It was only a few years ago that I learned some of the subtle cues of a stressed dog: yawning, licking lips, shaking it off. Before that, I simply didn’t know; I was essentially deaf to my dog’s signals. I know better now, but I’d be willing to bet that much of what is done in the name of humor is merely ignorance. I like to believe that people are not intentionally cruel, and that once pet parents learn to read their companion animals’ language a little better, they wouldn’t continue behaving in a way that is hurtful.
As more and more studies are done on animal behavior, intelligence, and emotions, we are all (and by all I mean everyone from scientists to pet parents), realizing there’s so much we don’t know and so much we need to learn about the non-human souls with whom we share our lives.
But wait, there’s more
The cats stealing dog food video is mild.
I’ve seen others that show interactions between children — even young babies — and dogs that make me cringe. For example, Ilana told me about a video she posted on her Facebook page featuring an interaction between a dog and a baby. The baby is laughing hysterically at the dog. And I will be the first to tell you that there is no sound on earth more wonderful than a baby’s laughter.
But the dog is confused, stressed, unsure and agitated. Reisner describes his “his wide eyes and indirect approach” that “are consistent with nervousness.” She continues, “An excited, vocal dog and proximity to a loud, rocking baby’s face are not a safe combination.” And even though the dog’s tail is wagging, it doesn’t “indicate relaxation and friendliness. It basically just indicates that the dog is interacting and somewhat excited.”
The last paragraph on Reisner’s analysis of the video hits home to me: “There’s good reason to worry about interactions between dogs and babies. Babies are vulnerable and are bitten severely by familiar dogs who decided they’re threatening. Remember that in several dog bite studies, including our own at the Children’s Hospital of Philadelphia, parents or grandparents were present in two thirds of cases when children were bitten. For these reasons, it’s a good idea to have an abundance of caution and keep everyone safe.”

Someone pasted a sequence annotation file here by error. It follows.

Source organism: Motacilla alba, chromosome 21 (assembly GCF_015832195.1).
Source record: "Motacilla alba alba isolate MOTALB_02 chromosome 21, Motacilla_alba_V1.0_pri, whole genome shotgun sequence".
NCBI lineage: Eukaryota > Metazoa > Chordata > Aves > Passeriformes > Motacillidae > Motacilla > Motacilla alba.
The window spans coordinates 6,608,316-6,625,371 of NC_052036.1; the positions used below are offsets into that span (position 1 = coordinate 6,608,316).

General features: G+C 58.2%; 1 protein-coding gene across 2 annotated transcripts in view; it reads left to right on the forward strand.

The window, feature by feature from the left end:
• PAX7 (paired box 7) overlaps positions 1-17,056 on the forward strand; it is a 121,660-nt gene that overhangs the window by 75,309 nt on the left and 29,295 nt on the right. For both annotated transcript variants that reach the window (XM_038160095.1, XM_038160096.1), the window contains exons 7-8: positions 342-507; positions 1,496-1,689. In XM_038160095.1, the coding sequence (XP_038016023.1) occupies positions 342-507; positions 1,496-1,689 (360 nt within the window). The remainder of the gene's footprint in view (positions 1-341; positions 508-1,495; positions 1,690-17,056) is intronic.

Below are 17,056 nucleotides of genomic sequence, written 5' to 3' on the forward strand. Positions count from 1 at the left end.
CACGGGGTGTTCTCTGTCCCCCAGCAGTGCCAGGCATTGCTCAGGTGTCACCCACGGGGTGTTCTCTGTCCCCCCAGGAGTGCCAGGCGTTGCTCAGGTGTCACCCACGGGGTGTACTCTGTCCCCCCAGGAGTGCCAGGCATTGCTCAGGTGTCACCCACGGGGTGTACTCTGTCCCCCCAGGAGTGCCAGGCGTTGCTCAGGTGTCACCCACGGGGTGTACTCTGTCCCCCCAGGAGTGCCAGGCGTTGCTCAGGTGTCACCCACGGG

Keeping the “and” in dogs and cats
So what does this all mean? Dr. Reisner inspired me to speak out. From now on, when I see these videos, if I can offer some science-based, non-accusatory comments, I will. Even if one person learns to look for behaviors they might have known about, then perhaps we can prevent just one pet-pet or pet-human interaction from going terribly, horribly wrong.
And I hope to seek input from Dr. Reisner and other behaviorists so that I can continue to learn, and continue to share what I learn with my readers. So we can continue to live in homes of “and” — creating happy, trusting and safe environments for dogs and cats and humans and other pets.
And now for a video that does amuse me
What do I think is a funny video? Check out this clip of Elsa Clair trying to get a toy that got hung up out of reach. Note that I let her puzzle through a solution; this is good mental stimulation. Eventually, we help her because I don’t want to be frustrate her too much.
And while I’m at it, a disclaimer: the toy that Elsa Clair is playing with is one I rarely bring out, and one that I supervise very closely. I would never let her play with this unsupervised because she could easily get tangled or strangled. In fact any cat toy that includes a string or a feather is kept in a drawer in my house, and only brought out when there’s someone watching. So we can be safe, and still have fun.
What do you think? Am I a spoilsport for wanting to let people know what’s not funny?Tweet